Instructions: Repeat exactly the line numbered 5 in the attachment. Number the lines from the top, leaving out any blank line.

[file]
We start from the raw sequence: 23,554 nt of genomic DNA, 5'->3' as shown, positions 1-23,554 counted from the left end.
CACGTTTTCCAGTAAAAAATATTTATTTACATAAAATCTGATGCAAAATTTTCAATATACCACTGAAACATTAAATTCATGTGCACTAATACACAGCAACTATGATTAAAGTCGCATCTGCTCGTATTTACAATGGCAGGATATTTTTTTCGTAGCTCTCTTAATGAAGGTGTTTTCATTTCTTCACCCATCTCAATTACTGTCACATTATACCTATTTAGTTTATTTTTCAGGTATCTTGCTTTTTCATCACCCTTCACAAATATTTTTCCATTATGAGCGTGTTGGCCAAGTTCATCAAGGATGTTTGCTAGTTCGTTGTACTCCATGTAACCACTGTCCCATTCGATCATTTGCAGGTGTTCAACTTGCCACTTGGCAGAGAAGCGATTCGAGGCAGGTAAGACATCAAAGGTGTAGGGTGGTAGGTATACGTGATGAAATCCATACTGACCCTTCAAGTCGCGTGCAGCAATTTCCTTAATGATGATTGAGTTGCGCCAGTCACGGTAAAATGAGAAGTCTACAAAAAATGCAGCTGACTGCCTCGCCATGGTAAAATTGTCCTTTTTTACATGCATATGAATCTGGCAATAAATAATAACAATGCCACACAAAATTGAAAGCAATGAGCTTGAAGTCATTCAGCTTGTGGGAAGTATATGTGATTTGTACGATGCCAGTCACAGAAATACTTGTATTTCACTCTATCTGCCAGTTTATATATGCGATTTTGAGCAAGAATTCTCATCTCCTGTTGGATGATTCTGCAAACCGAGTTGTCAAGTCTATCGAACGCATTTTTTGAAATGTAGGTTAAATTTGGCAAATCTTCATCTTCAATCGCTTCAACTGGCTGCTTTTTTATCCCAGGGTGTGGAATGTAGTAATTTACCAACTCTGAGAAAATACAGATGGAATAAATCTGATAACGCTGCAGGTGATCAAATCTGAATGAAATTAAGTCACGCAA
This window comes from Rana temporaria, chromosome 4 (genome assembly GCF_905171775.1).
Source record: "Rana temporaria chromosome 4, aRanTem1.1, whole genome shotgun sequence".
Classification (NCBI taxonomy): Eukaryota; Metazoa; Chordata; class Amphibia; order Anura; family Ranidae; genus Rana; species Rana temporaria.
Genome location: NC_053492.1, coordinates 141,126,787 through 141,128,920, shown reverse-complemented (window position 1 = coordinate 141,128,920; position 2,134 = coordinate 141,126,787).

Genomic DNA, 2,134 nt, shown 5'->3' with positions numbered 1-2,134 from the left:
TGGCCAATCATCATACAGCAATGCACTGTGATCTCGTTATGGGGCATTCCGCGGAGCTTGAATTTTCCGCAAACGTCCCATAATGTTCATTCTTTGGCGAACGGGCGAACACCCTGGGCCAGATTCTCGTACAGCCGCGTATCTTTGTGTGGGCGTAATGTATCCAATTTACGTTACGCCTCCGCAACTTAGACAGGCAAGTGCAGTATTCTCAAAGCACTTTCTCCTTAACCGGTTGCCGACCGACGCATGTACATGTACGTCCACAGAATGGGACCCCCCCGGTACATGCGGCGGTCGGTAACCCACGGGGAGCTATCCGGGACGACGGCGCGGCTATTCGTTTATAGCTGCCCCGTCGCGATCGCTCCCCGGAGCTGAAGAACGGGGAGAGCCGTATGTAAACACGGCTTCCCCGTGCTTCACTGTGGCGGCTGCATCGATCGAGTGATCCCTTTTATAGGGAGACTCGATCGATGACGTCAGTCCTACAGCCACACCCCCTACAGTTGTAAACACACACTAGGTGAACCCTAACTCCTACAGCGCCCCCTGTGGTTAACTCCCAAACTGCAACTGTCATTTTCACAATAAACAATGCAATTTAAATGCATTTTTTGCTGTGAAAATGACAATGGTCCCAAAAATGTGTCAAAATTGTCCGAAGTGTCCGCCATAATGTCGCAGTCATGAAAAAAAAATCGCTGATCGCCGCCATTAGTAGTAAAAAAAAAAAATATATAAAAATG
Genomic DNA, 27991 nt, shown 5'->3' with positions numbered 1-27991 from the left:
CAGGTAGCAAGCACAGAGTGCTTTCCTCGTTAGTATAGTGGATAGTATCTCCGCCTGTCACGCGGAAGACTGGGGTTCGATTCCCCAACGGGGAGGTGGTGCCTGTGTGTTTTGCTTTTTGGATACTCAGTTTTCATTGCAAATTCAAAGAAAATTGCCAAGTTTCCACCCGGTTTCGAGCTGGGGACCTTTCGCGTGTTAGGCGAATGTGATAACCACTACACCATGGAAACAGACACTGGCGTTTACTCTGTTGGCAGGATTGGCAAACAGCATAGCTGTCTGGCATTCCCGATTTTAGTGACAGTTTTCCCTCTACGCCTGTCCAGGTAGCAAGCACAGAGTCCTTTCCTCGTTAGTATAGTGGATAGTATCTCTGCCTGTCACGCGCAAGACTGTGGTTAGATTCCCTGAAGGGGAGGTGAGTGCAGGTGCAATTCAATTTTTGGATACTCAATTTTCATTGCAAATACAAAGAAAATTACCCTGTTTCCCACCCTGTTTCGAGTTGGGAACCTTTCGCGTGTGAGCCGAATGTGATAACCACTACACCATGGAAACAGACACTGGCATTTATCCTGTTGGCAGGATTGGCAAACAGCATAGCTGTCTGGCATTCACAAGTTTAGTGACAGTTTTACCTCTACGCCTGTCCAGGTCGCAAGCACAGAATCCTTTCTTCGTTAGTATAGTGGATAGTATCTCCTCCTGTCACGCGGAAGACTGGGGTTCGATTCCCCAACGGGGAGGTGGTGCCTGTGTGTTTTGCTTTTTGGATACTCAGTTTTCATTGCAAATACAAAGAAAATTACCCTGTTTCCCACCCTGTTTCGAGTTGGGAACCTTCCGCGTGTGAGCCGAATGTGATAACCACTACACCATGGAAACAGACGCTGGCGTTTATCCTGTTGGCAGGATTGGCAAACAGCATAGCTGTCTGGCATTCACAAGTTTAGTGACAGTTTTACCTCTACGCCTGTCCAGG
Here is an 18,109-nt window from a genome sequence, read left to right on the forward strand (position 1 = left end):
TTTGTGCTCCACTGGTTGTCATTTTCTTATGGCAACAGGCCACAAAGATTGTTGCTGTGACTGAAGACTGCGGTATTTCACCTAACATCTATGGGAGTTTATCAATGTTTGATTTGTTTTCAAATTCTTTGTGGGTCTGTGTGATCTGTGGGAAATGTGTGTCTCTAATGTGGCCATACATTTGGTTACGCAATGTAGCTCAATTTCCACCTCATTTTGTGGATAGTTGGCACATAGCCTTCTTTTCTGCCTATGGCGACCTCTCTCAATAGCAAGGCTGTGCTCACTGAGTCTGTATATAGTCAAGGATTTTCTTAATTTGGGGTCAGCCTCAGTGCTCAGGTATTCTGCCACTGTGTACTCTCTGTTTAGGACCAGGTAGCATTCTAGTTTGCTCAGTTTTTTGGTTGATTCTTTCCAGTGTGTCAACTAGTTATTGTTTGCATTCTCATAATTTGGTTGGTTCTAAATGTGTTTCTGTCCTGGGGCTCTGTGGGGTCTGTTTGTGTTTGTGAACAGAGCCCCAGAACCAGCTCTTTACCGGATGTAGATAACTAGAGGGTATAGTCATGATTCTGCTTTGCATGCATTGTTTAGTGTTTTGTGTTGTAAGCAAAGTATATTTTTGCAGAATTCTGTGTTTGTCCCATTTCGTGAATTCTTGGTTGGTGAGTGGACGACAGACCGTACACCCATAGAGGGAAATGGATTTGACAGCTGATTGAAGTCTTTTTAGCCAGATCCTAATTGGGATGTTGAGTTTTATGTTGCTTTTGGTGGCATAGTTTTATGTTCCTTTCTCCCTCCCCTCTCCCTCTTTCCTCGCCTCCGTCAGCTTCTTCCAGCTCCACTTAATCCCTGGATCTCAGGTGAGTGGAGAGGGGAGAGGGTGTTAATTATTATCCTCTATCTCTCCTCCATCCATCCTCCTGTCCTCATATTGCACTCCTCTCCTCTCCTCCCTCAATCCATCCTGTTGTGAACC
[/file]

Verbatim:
Classification (NCBI taxonomy): Eukaryota; Metazoa; Chordata; class Amphibia; order Anura; family Ranidae; genus Rana; species Rana temporaria.